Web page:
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TAIPEI - OCT 24, 2005

 

I visited Taipei last month. It was a week-long business trip, but I managed to do a bit of sightseeing whenever I got the opportunity. 

 

I landed in the Taiwanese capital, expecting to find an Asian version of Manhattan ... a la the Hong Kong from all the Jackie Chan movies.  This was my first ever trip to a city in the far east, so I really had no way of telling. Needless to say, I was quite wrong.

 

Taipei is an interesting mix of old and new, east and west, China and the US. However, neither flavor really dominates. Drawing parallels with India, Taipei has the look and feel of Mumbai and Kerela put together. Scores of people emerging from train stations, horrible traffic and buildings butting against each other, remind you of a 21st century boom town. At the same time, all the shade, moss covered stone walls and the numerous small temples, remind you of a rustic and laid back setting. Weather wise, Taipei is extremely hot and sultry ... very Chennai like!!

 

Taipei doesn't really have an impressive skyline. In fact the one tall building, arguably the tallest in the world, looks quite odd and out-of-place amidst the rather modest and "vertically challenged" backdrop. The traffic, the roads, the rules are all very much like in the US. The markets though, are very Asian - cramped, crowded and colorful.

 

Getting around the city wasn't a big problem. The subway system is excellent and has signs in English and Chinese. The announcements in the subway trains are in English and some three different Chinese dialects (or was one of them Japanese? I am not sure.) I took the subway on several occasions, even during the rush hour. The Taipeites seamlessly formed queues everywhere and the crowd managed itself beautifully. It was almost as if they were all receiving instructions on their ear phones. Seriously, the locals seemed to be hooked on music ... everyone had a personal MP3/CD player on, and they couldn't care less about their surroundings! I mean how often would they get to see an Indian with an SLR in one had and a guide map in the other (and "Tourist" written all over his forehead!). But nope, they didn't seem to take notice.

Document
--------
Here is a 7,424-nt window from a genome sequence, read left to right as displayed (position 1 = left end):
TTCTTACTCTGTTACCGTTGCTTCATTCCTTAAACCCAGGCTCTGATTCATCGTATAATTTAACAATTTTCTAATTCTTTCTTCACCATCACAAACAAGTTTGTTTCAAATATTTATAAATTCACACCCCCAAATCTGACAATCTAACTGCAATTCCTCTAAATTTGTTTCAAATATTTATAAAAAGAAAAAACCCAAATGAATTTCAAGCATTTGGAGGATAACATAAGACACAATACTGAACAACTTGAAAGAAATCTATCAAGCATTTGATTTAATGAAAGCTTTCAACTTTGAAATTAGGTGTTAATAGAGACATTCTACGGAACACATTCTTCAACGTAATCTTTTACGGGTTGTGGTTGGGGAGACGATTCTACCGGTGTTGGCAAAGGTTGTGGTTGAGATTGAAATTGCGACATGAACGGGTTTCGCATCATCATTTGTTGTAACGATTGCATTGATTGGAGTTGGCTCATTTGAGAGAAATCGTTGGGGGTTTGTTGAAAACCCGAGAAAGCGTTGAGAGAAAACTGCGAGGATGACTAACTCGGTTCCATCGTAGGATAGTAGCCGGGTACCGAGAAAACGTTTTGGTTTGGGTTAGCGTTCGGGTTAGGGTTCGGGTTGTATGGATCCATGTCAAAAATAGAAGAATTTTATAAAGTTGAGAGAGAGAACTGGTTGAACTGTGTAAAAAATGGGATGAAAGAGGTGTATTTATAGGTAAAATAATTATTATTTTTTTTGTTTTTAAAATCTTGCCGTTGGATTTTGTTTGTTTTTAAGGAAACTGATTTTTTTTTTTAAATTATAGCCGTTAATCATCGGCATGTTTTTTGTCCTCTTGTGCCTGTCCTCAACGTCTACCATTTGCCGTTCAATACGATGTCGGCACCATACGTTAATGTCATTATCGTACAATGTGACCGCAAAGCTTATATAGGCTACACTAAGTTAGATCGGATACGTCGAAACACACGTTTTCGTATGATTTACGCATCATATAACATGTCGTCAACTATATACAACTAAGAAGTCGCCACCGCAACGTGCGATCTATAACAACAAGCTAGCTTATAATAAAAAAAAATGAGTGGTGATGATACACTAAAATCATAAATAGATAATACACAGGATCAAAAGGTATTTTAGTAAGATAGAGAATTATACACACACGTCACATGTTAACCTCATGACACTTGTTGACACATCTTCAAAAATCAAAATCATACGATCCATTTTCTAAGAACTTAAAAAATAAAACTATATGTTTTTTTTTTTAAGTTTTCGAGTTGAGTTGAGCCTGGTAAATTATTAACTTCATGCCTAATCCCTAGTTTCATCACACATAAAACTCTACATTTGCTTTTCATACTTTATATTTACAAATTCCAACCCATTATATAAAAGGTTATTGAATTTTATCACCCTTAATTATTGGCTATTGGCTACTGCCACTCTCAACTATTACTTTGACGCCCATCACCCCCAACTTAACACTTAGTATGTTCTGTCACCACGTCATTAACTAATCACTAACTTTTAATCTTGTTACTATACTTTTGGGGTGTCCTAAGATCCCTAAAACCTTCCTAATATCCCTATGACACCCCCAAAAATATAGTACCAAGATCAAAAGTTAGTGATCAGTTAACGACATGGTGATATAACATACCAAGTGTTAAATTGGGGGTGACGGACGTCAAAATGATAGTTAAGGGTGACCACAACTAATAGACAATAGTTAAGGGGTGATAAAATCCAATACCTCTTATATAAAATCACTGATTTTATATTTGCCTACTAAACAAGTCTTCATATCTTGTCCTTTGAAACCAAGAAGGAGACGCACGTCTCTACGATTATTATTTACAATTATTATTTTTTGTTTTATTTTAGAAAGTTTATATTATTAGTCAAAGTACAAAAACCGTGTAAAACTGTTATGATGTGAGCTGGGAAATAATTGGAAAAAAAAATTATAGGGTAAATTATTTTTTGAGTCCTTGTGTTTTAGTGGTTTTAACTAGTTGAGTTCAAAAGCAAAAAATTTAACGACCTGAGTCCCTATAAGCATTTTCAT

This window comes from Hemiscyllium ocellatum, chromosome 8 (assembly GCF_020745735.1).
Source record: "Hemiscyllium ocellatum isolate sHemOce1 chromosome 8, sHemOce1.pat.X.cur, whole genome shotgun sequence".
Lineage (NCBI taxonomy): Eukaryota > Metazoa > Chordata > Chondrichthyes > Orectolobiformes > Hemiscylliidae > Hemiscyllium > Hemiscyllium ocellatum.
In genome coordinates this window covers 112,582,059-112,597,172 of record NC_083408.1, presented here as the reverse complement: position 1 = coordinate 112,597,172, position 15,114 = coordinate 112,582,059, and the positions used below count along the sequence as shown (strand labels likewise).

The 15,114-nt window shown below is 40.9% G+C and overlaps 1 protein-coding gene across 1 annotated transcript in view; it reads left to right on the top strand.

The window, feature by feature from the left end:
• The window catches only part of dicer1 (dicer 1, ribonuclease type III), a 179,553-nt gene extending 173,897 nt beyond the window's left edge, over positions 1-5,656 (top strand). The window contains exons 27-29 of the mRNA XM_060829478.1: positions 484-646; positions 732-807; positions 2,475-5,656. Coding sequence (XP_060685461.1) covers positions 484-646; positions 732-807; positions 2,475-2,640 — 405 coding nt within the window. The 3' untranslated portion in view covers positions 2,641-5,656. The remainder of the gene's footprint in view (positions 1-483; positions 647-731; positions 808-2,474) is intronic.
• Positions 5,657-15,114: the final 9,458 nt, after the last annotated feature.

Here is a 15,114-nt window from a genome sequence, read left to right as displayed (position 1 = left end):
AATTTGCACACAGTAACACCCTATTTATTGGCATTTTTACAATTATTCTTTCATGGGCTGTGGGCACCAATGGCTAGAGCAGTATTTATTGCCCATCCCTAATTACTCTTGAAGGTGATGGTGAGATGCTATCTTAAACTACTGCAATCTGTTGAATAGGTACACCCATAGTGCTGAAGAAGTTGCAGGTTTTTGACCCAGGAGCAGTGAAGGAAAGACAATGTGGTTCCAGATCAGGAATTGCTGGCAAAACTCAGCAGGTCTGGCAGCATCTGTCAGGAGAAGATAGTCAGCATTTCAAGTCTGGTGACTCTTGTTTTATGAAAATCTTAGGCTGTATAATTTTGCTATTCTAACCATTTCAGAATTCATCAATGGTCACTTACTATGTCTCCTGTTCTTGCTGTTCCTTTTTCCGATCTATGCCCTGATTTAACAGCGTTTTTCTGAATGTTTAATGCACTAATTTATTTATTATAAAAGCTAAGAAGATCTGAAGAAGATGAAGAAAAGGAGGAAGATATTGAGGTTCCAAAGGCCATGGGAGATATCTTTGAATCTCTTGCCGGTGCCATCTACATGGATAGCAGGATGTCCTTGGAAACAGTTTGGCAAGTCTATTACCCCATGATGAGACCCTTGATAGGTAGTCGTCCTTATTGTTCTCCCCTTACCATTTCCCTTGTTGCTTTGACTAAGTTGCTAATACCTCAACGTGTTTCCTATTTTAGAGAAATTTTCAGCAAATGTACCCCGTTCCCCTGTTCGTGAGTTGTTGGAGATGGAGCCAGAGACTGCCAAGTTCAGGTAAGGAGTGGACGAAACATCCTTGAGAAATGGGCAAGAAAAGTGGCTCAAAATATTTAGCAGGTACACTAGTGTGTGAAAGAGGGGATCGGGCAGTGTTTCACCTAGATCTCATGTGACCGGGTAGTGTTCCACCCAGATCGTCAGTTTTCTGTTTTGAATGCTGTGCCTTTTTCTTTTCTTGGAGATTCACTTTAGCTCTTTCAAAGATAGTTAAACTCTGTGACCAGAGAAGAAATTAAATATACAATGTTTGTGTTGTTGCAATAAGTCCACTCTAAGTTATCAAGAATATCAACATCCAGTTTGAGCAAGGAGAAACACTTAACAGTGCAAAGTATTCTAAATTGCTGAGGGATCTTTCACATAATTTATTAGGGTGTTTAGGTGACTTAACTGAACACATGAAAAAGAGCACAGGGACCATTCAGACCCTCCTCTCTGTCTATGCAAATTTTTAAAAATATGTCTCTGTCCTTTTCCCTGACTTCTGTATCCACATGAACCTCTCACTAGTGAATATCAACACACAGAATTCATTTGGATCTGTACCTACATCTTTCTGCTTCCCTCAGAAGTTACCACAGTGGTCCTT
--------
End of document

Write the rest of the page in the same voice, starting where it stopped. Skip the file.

Outside, all street signs are in English, so no big problem there either. Basically, if you have a map and a rough sense of direction, you are good to go. And if you must ask for directions, the youngsters seem to understand and speak English. A young girl I met at the Chiang Kai-Shek Memorial Hall encouraged me to talk to the locals in English. She told me that they were all eager to talk and help, but were hesitant because of the lack of fluency. I got the same impression myself. 

 

Taxis are another quick and cheap way of getting around Taipei. But not many drivers seemed to speak English. Its always a good idea to have someone write down your destination in Chinese.

 

This trip was definitely a culinary eye-opener. It turns out that egg drop soup and Kung-Pow chicken aren't quite the "authentic Chinese" that they would have you believe in the US. (Restaurants don't carry fortune cookies either.)  Everything I tried was very tasty. I wasn't able to gather the courage to try the foods sold on the streets. I am sure they are very yummy, but they weren't visually appealing. Fortunately for me, I enjoy Oriental food. But if you don't, you can always eat at McDonalds, Burger King, Pizza Hut or Subway. They seem to be everywhere.

 

Here is a good one ... People in China eat gruel made of white rice for breakfast. And they call it Congee! The very same word used in Tamil (pronounced Kunji)! I wonder whether there is a connection.

 

By the way, contrary to popular belief, electronics in Taipei is not cheap. At least I found the urban legend to be quite false. It might be a lot cheaper to have all the electronics manufactured in Taiwan. But when it comes to buying it cheap, nothing beats ebay.

 

I flew China Airlines despite their infamous track record. It was not bad at all. They are apparently over-hauling the whole organization. And it seems to be working. The flight was smooth and the food delicious.

 

All in all, Taipei was a wonderful experience. I would definitely return, given the chance. You can checkout my photographs here.

 

 

 

 

 

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